With Snowden, writer/director Oliver Stone dials back the bombast and delivers one of his best films in many a year. When you start with a true-life story this fascinating, you really don’t need to overstate and Stone keeps his stylistic touches to a minimum and focused on the story of the real man, Edward Snowden.
Snowden was a young and prodigious computer geek that got involved in the US government network of spies and its American citizen electronic scrutiny. He got pulled in, chewed up and spit out when the morality of the domestic spying regime overwhelmed him. He ended up paying a very heavy price for his ethics.
Joseph Gordon-Levitt is outstanding as Snowden and it’s almost eerie how close his portrayal comes to the real person (especially brought to light in the film’s coda where the real Edward Snowden makes an appearance). Rhys Ifans is also very good as one of Snowden’s mentors Corbin O’Brian. The scenes where Ifans literally fills the screen with an overwhelming presence are particular arresting.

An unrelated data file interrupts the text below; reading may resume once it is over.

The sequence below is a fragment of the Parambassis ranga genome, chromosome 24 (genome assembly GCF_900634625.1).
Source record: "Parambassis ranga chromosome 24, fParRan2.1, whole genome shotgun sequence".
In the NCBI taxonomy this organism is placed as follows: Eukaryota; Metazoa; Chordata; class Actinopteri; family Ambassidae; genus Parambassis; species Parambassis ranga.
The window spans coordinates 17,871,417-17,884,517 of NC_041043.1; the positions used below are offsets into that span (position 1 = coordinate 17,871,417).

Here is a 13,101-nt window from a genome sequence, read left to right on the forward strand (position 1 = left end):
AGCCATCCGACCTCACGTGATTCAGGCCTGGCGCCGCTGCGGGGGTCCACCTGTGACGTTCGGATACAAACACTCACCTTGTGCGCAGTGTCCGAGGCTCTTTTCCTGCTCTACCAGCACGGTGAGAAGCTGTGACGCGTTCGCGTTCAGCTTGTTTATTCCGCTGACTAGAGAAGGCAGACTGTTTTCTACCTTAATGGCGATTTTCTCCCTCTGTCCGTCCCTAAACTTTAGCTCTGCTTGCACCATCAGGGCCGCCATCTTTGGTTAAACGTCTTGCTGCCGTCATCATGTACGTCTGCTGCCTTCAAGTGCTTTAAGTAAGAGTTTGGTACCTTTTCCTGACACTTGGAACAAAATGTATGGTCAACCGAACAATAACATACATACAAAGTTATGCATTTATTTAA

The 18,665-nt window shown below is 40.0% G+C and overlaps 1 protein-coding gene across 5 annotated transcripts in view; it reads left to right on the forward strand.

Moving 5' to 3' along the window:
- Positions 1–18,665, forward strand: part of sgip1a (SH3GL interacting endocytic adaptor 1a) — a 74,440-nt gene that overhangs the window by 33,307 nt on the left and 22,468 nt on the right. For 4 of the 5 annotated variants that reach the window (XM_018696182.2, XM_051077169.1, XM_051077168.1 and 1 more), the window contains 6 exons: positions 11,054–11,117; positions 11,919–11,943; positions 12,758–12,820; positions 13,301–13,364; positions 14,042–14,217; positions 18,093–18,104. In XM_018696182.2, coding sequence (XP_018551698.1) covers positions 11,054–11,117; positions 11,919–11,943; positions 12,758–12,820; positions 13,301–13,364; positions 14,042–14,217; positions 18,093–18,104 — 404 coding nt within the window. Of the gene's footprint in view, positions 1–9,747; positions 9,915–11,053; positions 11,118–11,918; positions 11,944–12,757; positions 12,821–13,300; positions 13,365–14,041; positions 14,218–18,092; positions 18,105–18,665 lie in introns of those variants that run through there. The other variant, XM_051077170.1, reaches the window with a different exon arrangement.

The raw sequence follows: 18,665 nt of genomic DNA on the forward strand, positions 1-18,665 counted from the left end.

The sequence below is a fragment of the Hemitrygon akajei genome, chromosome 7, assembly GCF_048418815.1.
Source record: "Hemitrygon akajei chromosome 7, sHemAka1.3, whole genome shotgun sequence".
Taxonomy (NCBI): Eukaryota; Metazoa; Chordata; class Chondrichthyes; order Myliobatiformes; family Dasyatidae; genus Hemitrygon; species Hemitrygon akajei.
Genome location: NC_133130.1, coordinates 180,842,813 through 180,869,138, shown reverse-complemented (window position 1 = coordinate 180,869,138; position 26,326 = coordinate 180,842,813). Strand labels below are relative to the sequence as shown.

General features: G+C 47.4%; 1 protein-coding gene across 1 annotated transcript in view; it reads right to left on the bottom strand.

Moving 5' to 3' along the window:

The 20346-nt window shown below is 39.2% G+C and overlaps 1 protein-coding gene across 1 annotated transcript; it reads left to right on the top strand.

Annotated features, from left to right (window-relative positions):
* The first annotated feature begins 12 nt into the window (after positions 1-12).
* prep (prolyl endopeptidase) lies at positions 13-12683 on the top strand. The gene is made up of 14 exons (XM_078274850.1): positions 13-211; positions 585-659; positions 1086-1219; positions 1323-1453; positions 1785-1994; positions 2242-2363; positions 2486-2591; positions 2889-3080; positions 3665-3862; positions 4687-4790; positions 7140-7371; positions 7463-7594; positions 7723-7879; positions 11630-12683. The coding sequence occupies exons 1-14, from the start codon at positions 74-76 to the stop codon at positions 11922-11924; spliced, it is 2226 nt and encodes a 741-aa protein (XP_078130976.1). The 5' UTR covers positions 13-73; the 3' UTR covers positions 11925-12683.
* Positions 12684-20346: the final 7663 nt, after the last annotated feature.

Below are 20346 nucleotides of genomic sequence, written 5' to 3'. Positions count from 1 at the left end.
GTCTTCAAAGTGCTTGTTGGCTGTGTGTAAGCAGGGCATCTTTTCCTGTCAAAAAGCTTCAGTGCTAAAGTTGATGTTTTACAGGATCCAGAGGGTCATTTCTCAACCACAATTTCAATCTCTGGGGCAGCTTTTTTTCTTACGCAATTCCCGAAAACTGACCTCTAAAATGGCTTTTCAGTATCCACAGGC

As with all good dramas based on real events, Snowden is a great introduction to a story that will have ramifications for years to come or will it? When you read the details of the actual events, it’s very interesting that the story hasn’t really developed that much real world outrage.